When Marnie Was There

 

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Stylistically this film fully maintains the standards of Studio Ghibli, but was the material 

worthy of it?

 


When Marnie Was There

 

The uncertainties over the future of Studio Ghibli following the announcement of the retirement of Miyazaki have led to each recent film from that source facing the critical challenge of being a worthy final animation in case it should indeed prove to be the studio’s last work. On a technical level When Marnie Was There directed by Yonebayashi Hiromasa matches up being a perfect illustration of the details and imaginative qualities that have come to be expected in the visual realisation of works from Studio Ghibli.

 

The opening could not be more promising as the film introduces us to 12-year-old Anna cherished by her foster parents yet even so a child who feels herself to be an outsider and who suffers from asthma. On a doctor’s advice she is sent off into the country to stay with a sympathetic aunt and uncle and all of this is presented with a sense of reality that brings this animated movie closer to the world of Ozu than one would ever expect. But the story then goes off in a more fanciful direction as it follows the English novel of the same name by Joan G. Robinson transposed to a Japanese setting (much as Yonebayashi had done in 2010 with the adaptation of Arrietty from Mary Norton’s The Borrowers).

 

As the story develops Anna dreams of a local dwelling, The Marsh House, and of the girl, Marnie, seemingly living there. The two youngsters meet and quickly develop a close bond, but it is apparent that Marnie could be an imaginary friend conjured into being by a girl troubled by her discovery that her supposed mother is being paid  to look after her. Notwithstanding its title, the 1944 classic Val Lewton’s The Curse of the Cat People dealt with similar elements admirably and succinctly but here the plotting becomes top heavy.

 

In an age when Calamity Jane is beloved by lesbians, the secret love of the two girls and Anna’s jealousy of Marnie’s boyfriend suggests more than needy friendship, while the notion that Marnie is Anna’s fantasy is deliberately undermined by the discovery of a diary that indicates that Marnie is real. Despite a passing hint that Anna’s fantasy is linked to a loved object in her childhood akin to the sledge in Citizen Kane, the ultimate revelations ignore this and involve instead a history encompassing three generations. This may explain things  but it does so in a way that adds to the oddity of the story rather than cementing the audience’s empathy with Anna. These distractions will not affect children but a simpler resolution might have made the film more appealing to them and, since a dubbed version is also being released, it suggests hopes that children will be part of the audience for this movie. For adults the film’s strong Japanese atmosphere is enhanced by viewing the subtitled presentation. So, yes, this is well worth seeing as a visual treat, but the story makes it a questionable choice for Studio Ghibli even though it was endorsed by Mayazaki himself.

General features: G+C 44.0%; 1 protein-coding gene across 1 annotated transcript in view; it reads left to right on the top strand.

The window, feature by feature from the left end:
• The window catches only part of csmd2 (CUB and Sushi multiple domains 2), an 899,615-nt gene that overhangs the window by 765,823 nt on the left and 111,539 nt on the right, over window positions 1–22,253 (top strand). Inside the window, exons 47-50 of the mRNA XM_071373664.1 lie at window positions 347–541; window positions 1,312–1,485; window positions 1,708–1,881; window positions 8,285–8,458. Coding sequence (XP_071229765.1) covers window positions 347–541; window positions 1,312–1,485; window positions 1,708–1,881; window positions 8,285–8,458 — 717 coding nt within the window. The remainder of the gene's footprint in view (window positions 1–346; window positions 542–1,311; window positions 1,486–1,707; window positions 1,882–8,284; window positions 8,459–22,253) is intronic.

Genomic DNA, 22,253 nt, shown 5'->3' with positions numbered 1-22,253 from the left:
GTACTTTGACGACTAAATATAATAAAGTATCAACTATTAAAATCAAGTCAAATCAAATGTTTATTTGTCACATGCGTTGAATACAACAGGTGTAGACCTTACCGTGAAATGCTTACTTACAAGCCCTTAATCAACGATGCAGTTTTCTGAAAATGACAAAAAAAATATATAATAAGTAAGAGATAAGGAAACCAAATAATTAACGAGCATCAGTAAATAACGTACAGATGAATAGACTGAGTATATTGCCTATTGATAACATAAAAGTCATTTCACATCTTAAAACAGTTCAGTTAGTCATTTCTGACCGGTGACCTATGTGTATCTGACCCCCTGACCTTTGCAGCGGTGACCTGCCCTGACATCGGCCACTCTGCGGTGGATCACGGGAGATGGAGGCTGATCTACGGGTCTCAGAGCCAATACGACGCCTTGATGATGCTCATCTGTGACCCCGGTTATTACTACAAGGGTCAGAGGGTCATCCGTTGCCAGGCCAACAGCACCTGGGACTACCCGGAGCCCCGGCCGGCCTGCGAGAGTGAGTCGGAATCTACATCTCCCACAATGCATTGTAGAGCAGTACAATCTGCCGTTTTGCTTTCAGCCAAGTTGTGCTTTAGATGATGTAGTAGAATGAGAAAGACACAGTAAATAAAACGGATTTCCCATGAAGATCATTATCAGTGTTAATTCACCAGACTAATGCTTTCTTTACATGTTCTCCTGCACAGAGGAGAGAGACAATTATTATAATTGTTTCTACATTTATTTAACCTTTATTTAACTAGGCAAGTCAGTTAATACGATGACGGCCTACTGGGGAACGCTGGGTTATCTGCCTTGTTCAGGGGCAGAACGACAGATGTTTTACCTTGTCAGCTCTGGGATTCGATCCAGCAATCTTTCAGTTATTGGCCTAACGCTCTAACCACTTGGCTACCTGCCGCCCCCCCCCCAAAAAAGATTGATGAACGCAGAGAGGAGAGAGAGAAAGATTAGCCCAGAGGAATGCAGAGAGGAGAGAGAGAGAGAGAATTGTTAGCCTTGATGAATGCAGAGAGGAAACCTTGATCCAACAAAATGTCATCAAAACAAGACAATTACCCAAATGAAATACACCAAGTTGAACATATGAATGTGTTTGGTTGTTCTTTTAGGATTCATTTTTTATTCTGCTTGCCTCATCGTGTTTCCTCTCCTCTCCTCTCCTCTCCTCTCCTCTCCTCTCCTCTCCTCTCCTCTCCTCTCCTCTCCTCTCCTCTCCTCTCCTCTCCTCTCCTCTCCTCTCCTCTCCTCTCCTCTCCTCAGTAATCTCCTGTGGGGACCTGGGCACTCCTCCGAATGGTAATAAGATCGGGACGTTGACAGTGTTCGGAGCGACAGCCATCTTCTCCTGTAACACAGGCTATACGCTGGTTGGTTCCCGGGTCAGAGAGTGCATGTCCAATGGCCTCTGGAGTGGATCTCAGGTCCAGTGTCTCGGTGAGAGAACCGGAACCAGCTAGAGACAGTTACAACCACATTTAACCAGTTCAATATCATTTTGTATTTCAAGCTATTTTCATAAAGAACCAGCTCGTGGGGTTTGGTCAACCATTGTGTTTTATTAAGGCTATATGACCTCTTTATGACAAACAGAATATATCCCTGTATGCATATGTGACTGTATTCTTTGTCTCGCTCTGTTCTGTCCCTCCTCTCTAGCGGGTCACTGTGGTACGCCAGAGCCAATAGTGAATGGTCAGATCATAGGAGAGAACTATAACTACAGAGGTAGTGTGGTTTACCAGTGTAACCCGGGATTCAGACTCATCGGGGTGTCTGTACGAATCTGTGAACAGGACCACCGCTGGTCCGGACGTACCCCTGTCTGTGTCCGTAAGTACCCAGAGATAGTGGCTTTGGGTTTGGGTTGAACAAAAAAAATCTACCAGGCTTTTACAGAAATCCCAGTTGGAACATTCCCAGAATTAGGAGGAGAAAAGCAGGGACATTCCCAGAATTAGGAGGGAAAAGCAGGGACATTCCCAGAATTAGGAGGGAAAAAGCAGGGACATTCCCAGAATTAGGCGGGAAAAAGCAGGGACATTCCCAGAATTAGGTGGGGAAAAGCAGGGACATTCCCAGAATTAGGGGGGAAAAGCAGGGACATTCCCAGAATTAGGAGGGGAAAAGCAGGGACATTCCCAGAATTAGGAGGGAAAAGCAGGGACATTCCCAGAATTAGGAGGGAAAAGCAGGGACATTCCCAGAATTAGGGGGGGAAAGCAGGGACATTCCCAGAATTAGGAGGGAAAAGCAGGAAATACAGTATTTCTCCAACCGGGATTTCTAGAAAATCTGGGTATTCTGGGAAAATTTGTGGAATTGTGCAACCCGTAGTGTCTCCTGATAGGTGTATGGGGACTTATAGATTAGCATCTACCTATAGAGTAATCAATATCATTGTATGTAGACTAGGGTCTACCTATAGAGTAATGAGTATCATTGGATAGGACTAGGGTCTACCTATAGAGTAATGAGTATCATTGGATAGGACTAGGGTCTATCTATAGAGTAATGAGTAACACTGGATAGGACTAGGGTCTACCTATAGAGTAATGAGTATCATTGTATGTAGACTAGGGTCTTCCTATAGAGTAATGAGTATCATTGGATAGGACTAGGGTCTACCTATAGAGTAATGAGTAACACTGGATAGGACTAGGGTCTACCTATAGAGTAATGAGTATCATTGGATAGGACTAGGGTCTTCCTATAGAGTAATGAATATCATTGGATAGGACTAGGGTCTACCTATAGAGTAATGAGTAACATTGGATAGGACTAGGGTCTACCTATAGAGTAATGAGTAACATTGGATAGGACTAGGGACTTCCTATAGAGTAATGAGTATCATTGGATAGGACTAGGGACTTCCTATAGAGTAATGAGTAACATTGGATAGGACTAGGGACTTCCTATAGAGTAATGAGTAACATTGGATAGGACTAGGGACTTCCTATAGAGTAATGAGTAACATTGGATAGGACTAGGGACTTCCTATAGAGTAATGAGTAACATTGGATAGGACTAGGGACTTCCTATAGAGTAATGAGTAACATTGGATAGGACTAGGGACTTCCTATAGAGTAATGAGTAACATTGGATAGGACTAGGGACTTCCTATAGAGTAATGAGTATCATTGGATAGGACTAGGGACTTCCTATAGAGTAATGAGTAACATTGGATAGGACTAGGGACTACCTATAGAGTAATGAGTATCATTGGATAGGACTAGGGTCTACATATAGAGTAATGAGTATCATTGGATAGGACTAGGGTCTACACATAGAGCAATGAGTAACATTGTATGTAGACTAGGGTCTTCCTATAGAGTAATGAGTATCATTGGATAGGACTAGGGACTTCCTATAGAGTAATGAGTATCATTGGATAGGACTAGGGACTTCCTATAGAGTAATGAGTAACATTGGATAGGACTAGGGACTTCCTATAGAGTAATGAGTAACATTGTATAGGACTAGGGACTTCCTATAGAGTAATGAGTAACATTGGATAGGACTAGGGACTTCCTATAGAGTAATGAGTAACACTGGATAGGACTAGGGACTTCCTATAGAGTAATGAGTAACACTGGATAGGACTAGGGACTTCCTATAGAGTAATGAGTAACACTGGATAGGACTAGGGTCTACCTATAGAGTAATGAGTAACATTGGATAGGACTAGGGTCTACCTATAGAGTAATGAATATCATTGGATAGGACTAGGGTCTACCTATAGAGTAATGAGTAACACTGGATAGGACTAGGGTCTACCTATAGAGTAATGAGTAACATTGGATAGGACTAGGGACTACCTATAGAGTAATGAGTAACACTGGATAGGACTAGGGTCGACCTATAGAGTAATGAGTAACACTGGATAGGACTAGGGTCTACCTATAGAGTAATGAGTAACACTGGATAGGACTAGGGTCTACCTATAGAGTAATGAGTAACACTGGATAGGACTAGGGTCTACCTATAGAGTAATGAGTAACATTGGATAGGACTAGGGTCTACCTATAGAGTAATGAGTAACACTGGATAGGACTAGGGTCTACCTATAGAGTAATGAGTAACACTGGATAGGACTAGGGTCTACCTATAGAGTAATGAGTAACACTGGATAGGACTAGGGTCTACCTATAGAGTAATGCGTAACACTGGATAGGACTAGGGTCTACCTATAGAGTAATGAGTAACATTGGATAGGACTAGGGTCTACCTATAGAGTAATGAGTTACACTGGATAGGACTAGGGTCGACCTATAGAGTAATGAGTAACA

MANSEL STIMPSON

 

Voices of: Takatsuki Sara, Arimura Kasumi, Matsushima Nanako, Terajima Susumu, Negishi Toshie, Mori-yama Ryoko, Toshiyuki Kazuko and in the dubbed version the voices of Hailee Steinfeld, Kieran Shipka, Kathy Bates, Ellen  Burstyn, John C. Reilly, Geena Davis, Catherine O’Hara.

 

Dir Yonebayashi Hiromasa, Pro Nishimura Yoshiaki, Screenplay Niwa Keiko, Ando Masashi and Yonebayashi from the novel by Joan G. Robinson, Ph Okui Atsushi, Pro Des Taneda Yohei, Ed Rie Matsubara, Music Muramatsu Takatsugu and theme song by Priscilla Ahn.

 

Studio Ghibli/Toho Company/Dentsu etc-StudioCanal Limited.
103 mins. Japan. 2014. Rel: 10 June 2016. Cert. U.